To test the sugar syrup, take a spoonful of it and try to check it in between your thumb and index finger. If the syrup is sticking to your fingers and forming one string when pulled apart, it is ready for jalebi.
The sugar syrup should be hot while soaking the jalebi.
It can be flavored with saffron, green cardamom powder, kewra, or rose water.
Frying Jalebi: While deep-frying the Jalebi, keep on moderating the heat. Jalebi gets the desired color and crispness when deep-fried at the right temperature.
The fuming hot oil might result in burnt and disoriented Jalebi. Also, do not flip the jalebi again and again while frying. Let them get crisp and light brown from one side, then flip and cook from the other side.
Traditionally ghee (clarified butter) is used for frying jalebi. But I always prefer using flavorless refined oil for frying the jalebi and the taste is truly delicious.
Soaking Jalebi: After frying, transfer jalebi to a metal colander for 5 – 10 seconds. This step ensures the removal of excess oil from the fried jalebi.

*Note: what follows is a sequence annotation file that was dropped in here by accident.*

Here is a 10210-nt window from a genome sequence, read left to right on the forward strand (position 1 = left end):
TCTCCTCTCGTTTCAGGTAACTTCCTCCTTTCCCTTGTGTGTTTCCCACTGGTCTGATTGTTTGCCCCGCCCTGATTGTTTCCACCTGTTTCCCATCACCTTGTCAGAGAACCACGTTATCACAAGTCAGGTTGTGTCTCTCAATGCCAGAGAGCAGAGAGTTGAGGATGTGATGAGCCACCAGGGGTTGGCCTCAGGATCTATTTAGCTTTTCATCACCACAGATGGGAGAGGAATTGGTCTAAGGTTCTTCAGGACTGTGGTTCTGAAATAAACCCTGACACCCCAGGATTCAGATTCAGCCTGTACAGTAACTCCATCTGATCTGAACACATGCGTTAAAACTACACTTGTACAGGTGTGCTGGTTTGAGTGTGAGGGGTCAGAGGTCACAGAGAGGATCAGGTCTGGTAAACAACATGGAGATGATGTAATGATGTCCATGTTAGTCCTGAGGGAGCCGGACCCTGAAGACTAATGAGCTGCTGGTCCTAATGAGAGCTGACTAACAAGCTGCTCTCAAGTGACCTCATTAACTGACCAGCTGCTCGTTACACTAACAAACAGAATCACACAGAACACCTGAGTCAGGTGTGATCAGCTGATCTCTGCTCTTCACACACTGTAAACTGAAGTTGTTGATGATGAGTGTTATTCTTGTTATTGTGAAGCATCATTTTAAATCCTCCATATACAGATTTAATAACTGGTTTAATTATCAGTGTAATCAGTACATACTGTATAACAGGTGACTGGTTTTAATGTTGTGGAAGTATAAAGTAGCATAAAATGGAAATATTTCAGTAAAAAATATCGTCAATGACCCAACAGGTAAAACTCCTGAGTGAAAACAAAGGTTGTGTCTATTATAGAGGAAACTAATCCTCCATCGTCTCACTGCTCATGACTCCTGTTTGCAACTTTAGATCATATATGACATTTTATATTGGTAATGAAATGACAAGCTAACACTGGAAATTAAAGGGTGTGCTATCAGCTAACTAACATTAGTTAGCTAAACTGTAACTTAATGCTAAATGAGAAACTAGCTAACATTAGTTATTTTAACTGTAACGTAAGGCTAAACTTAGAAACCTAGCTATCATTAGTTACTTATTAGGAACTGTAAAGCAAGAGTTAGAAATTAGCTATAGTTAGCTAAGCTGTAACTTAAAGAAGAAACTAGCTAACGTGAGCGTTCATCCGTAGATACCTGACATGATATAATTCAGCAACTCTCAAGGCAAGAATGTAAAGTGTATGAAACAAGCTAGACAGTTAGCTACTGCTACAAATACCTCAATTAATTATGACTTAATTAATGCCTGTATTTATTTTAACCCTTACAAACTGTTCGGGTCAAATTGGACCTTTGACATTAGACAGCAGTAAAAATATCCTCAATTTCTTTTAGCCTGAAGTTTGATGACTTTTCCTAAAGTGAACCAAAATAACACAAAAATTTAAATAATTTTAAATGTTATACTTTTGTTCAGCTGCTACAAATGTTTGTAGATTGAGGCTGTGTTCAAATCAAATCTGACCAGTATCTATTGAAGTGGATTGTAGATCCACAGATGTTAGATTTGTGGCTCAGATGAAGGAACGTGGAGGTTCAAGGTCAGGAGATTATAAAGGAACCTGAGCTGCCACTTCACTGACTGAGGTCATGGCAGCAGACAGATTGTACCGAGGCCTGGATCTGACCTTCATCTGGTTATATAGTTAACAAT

Next, soak the fried jalebi to the warm sugar syrup. The jalebi and the sugar syrup both should be warm and not lukewarm or at room temperature.
Let the jalebi sit in the sugar syrup for the next 5 – 10 minutes to absorb the syrup.
A jalebi is best served piping hot, straight after soaking in the sugar syrup. It is crisp, warm, and taste best.
Many food lovers like to enjoy crisp and hot jalebi with chilled rabri, phirni, or curd (yogurt).
Storing & Reheating
As I said earlier, Jalebi is best served piping hot.